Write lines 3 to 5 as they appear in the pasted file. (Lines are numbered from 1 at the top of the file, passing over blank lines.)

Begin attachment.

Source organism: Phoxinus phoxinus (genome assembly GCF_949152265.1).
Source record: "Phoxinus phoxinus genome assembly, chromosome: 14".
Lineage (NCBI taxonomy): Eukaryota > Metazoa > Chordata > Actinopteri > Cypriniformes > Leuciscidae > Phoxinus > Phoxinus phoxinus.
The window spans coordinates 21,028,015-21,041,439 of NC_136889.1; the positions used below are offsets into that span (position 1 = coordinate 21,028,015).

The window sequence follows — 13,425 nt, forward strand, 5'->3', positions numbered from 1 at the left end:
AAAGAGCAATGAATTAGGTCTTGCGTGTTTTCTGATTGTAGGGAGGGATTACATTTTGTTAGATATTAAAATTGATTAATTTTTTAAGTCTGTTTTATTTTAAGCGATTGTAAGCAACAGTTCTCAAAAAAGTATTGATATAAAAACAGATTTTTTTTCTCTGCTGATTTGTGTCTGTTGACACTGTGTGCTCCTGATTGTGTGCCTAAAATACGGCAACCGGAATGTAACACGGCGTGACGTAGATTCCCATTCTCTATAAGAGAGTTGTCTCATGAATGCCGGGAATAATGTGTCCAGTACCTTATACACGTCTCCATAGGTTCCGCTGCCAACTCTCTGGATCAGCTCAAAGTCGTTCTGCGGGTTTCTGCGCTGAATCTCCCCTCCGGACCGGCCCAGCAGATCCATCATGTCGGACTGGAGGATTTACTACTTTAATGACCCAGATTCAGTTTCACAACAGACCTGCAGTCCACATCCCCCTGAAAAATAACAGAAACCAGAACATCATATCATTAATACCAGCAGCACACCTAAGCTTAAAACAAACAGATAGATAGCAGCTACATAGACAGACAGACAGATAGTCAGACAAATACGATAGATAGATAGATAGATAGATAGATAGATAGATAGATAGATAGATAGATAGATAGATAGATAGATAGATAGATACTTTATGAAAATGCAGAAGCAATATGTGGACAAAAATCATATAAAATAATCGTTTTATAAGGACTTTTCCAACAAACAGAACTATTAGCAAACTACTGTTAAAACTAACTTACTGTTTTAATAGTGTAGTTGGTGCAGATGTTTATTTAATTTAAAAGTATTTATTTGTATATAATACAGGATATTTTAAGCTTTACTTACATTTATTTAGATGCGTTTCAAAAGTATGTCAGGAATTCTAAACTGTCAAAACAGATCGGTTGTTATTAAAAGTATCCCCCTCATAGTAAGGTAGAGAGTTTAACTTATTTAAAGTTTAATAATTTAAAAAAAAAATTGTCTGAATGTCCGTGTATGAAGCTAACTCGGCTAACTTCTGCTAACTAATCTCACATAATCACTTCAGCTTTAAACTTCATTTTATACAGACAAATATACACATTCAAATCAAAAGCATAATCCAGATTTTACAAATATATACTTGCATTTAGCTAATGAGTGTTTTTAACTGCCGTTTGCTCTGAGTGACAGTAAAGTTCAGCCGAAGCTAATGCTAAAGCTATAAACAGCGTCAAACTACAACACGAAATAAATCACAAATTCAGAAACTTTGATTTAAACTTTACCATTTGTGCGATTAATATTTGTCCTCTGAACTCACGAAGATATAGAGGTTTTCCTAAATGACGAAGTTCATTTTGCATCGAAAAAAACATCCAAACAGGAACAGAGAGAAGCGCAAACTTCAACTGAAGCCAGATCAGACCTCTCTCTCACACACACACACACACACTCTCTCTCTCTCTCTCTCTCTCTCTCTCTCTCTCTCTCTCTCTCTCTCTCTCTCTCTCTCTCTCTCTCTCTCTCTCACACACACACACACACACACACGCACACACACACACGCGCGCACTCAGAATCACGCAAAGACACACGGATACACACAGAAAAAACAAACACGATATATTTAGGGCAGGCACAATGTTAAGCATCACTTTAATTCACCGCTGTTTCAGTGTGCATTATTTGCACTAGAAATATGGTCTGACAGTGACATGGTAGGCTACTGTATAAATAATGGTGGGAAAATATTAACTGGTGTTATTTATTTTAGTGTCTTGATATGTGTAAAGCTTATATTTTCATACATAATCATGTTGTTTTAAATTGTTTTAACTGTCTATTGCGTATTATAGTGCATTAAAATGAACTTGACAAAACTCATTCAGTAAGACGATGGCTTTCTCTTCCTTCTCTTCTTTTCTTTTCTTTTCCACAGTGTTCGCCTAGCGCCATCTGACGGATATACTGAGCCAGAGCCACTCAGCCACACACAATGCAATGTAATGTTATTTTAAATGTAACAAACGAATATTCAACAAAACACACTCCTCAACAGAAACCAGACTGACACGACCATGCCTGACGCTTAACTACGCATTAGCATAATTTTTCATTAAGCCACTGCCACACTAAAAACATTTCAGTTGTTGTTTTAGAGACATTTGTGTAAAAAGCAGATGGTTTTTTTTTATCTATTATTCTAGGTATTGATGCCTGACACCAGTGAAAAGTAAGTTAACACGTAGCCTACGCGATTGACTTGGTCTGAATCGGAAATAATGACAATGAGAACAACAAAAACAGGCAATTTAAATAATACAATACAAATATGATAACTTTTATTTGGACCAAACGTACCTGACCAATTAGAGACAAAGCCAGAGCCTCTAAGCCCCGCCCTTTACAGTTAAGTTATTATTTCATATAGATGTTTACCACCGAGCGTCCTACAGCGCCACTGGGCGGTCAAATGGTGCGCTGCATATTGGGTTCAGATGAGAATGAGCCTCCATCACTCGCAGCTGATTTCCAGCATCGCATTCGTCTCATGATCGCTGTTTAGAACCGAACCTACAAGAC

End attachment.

Lineage (NCBI taxonomy): Eukaryota > Metazoa > Chordata > Actinopteri > Cypriniformes > Leuciscidae > Phoxinus > Phoxinus phoxinus.
The window spans coordinates 21,028,015-21,041,439 of NC_136889.1; the positions used below are offsets into that span (position 1 = coordinate 21,028,015).

The window sequence follows — 13,425 nt, forward strand, 5'->3', positions numbered from 1 at the left end: